Exposing media factionalism

Exposing media factionalism

By Legal Beagle

Everyone these days is aware that the media has biases. These are discernible to objective viewers and readers. It pays to take a closer look at several of the major print media outlets.

The Age has been called a socialist rag and won’t publish a story except that it somehow denigrates the Liberal Party. The Age is not just concerned about supporting the Greens and the ALP versus the Liberals either. When The Age is writing puff pieces about Michael O’Brien, it does that because they have a bias against more competent or conservative leaders of the Liberal Party. Brad Battin, Matthew Guy and other popular Liberal MPs will find themselves tarred and feathered by The Age’s journalism. In other words, newspapers take a sides in leadership challenges and internal party politics factional battles.

Knowledgeable members of the Liberal Party have realised that rabidly anti-conservative The Age is revealing its dirty politics when it, from time to time, praises its token favourite controlled opposition “conservative” MP Bernie Finn. Sure, the shadow assistant parliamentary secretary for autism spectrum disorder sometimes drops a faux pas or politically incorrect bomb but he gets a free pass from The Age because none of his eccentric positions actually matter. It also allows The Age the convenient excuse that it gives print space to both sides of the spectrum. Readers in the inner city at least can know he is their buffoon, as Mr Finn (like a trained monkey) is so obsessed and incensed against normal conservatives within the Liberal Party.

There has been a lot of talk about Robert Clark’s presidency of the Party. The Herald-Sun has taken a position on this. It’s leading political editor, James Campbell, is embedded with a major faction in the Victorian Liberal Party which supports Mr Clark. This is why news stories often take a factional position, as the sources to those stories are the MPs and senior Liberals close to Mr Clark. Notice that they are never named but are given a megaphone. That sort of journalism may as well be labelled as being Authorised by S. McQuestin of no fixed addressed, Melbourne.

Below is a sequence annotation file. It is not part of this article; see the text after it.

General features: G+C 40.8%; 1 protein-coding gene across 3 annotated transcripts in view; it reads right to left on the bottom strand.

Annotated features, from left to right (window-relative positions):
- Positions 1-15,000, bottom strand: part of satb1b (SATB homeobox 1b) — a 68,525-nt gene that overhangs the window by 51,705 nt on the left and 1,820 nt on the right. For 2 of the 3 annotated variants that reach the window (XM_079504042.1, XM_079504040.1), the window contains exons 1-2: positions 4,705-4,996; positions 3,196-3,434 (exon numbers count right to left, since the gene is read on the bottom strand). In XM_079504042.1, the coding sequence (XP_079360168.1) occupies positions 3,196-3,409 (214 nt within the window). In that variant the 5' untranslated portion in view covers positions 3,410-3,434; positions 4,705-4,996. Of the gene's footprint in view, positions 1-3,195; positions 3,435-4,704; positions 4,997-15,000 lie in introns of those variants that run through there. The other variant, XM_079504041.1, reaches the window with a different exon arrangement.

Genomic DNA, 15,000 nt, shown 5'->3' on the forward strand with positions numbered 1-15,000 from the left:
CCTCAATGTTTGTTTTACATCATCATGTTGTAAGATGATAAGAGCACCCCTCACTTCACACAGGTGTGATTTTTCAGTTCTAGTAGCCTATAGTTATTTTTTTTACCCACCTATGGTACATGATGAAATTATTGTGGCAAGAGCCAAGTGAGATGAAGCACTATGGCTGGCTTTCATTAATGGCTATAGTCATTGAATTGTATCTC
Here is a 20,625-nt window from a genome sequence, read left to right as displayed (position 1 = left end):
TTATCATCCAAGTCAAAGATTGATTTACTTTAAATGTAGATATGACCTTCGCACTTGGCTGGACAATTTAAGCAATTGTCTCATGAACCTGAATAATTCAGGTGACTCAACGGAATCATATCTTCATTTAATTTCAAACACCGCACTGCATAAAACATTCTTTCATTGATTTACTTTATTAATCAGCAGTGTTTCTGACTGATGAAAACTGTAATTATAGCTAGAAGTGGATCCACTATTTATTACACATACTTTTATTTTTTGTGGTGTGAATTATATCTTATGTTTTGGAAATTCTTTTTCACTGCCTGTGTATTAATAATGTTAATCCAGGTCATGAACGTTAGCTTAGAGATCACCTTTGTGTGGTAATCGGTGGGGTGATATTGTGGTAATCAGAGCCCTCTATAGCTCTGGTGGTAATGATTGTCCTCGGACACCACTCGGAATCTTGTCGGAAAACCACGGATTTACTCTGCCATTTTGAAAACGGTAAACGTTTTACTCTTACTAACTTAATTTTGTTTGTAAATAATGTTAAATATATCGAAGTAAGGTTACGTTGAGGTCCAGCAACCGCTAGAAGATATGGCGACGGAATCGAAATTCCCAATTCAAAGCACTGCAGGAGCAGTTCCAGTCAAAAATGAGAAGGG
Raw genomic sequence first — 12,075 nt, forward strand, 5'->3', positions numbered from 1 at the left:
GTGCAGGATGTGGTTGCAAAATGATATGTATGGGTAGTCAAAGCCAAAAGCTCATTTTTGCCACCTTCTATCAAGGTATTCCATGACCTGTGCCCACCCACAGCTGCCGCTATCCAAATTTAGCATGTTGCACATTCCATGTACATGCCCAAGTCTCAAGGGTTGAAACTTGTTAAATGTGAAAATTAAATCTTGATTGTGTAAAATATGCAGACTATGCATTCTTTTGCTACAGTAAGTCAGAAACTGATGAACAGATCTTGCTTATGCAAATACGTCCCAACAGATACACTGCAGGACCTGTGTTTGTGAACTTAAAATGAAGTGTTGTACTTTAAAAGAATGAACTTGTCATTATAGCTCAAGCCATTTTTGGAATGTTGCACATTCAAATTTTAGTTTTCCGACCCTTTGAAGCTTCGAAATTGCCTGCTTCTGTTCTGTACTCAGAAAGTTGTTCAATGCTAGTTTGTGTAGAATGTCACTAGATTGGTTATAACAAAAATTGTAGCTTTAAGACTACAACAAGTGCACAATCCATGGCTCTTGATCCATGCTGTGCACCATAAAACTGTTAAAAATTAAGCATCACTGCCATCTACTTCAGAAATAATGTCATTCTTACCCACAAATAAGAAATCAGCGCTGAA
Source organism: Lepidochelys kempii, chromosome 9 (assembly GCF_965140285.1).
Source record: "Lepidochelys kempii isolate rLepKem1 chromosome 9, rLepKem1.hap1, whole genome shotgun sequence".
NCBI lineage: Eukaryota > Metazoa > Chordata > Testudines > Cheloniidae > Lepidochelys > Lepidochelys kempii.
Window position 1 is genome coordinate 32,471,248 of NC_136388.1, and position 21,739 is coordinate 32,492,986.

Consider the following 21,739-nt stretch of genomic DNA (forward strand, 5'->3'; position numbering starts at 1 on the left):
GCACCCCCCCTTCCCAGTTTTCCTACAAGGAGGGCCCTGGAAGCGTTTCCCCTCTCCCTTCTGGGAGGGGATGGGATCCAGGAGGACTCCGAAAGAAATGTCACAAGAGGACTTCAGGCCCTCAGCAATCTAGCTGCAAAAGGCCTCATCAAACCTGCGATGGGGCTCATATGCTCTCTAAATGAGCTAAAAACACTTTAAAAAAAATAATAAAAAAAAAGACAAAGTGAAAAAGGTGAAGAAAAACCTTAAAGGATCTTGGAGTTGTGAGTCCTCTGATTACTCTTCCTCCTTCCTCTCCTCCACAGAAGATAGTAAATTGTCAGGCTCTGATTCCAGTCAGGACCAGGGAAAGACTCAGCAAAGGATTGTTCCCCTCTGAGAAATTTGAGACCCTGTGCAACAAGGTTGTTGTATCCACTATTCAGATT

Currently the Ian Quick-led faction of Michael O’Brien–Robert Clark supporters are engaging in a conflict with the Federal MPs. Analysis on the Victorian Liberals’ campaign readiness shows that they are jeopardising the Federal election. Michael O’Brien is at odds with the Prime Minister, Ian Quick has a personal vendetta against Josh Frydenburg while Party president, Robert Clark, has no real interaction with the Federal Members at all. A high degree of distrust now exists between the two camps.

This has led to the strange situation where The Australian is presenting stories from the perspective of the faction aligned with the Federal Ministers while the Herald-Sun has been doing its hardest to present Robert Clark’s ailing presidency in a positive light. Ian Quick recently tried to argue that the Australian Financial Review was wrong to report about something to do with the Liberal Party, but hypocritically Ian Quick himself knows that his friend James Campbell at the Herald-Sun has received information which presents Mr Quick’s view of the world.

Instead of cowardly hiding behind James Campbell, Mr Quick should take the honorable step of actually admitting he wants nothing short of being known as the author of a completely revised Liberal Party Constitution.

Different journalists do present different perspectives and come from a variety of backgrounds. Brilliant minds like Peta Credlin have been well received in recent months. Last month Peta Credlin made some comments which touched on happenings in Canberra that allegedly included a staff member of a Victorian Senator. Alarmingly, it wasn’t just The Age which attacked Ms Credlin for telling the truth, but there was no support from the Herald-Sun’s political desk at all. Why the negative stories on Kennett or Battin? Is it because James Campbell is a creature of Ian Quick’s faction? Questions should be asked about why Mr Campbell no longer holds a position at The Australian. The media should not be immune from its own spotlight.

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